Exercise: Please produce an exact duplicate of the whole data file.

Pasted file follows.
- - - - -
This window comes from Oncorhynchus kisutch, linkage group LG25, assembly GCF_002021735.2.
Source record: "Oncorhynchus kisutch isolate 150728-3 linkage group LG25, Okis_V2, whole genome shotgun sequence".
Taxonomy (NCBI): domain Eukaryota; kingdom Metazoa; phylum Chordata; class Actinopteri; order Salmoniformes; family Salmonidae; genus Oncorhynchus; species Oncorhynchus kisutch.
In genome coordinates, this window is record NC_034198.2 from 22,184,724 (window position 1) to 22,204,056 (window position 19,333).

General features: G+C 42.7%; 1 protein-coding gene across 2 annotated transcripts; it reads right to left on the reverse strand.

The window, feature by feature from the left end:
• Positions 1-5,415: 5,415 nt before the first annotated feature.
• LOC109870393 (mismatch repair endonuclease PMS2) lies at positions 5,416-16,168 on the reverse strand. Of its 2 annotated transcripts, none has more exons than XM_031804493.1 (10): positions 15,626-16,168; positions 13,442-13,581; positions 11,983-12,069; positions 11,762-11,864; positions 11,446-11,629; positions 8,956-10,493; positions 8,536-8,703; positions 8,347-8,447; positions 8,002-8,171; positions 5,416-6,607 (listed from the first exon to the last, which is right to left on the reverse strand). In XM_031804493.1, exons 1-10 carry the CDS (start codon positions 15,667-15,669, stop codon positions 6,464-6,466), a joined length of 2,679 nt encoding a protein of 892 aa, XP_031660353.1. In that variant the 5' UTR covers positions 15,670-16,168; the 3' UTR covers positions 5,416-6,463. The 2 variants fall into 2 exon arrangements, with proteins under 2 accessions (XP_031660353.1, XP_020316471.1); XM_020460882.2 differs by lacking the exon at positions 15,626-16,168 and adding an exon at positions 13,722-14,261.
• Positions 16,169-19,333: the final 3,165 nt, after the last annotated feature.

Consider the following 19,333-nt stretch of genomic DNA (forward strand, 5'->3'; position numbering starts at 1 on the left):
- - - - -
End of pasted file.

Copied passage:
This window comes from Oncorhynchus kisutch, linkage group LG25, assembly GCF_002021735.2.
Source record: "Oncorhynchus kisutch isolate 150728-3 linkage group LG25, Okis_V2, whole genome shotgun sequence".
Taxonomy (NCBI): domain Eukaryota; kingdom Metazoa; phylum Chordata; class Actinopteri; order Salmoniformes; family Salmonidae; genus Oncorhynchus; species Oncorhynchus kisutch.
In genome coordinates, this window is record NC_034198.2 from 22,184,724 (window position 1) to 22,204,056 (window position 19,333).

General features: G+C 42.7%; 1 protein-coding gene across 2 annotated transcripts; it reads right to left on the reverse strand.

The window, feature by feature from the left end:
• Positions 1-5,415: 5,415 nt before the first annotated feature.
• LOC109870393 (mismatch repair endonuclease PMS2) lies at positions 5,416-16,168 on the reverse strand. Of its 2 annotated transcripts, none has more exons than XM_031804493.1 (10): positions 15,626-16,168; positions 13,442-13,581; positions 11,983-12,069; positions 11,762-11,864; positions 11,446-11,629; positions 8,956-10,493; positions 8,536-8,703; positions 8,347-8,447; positions 8,002-8,171; positions 5,416-6,607 (listed from the first exon to the last, which is right to left on the reverse strand). In XM_031804493.1, exons 1-10 carry the CDS (start codon positions 15,667-15,669, stop codon positions 6,464-6,466), a joined length of 2,679 nt encoding a protein of 892 aa, XP_031660353.1. In that variant the 5' UTR covers positions 15,670-16,168; the 3' UTR covers positions 5,416-6,463. The 2 variants fall into 2 exon arrangements, with proteins under 2 accessions (XP_031660353.1, XP_020316471.1); XM_020460882.2 differs by lacking the exon at positions 15,626-16,168 and adding an exon at positions 13,722-14,261.
• Positions 16,169-19,333: the final 3,165 nt, after the last annotated feature.

Consider the following 19,333-nt stretch of genomic DNA (forward strand, 5'->3'; position numbering starts at 1 on the left):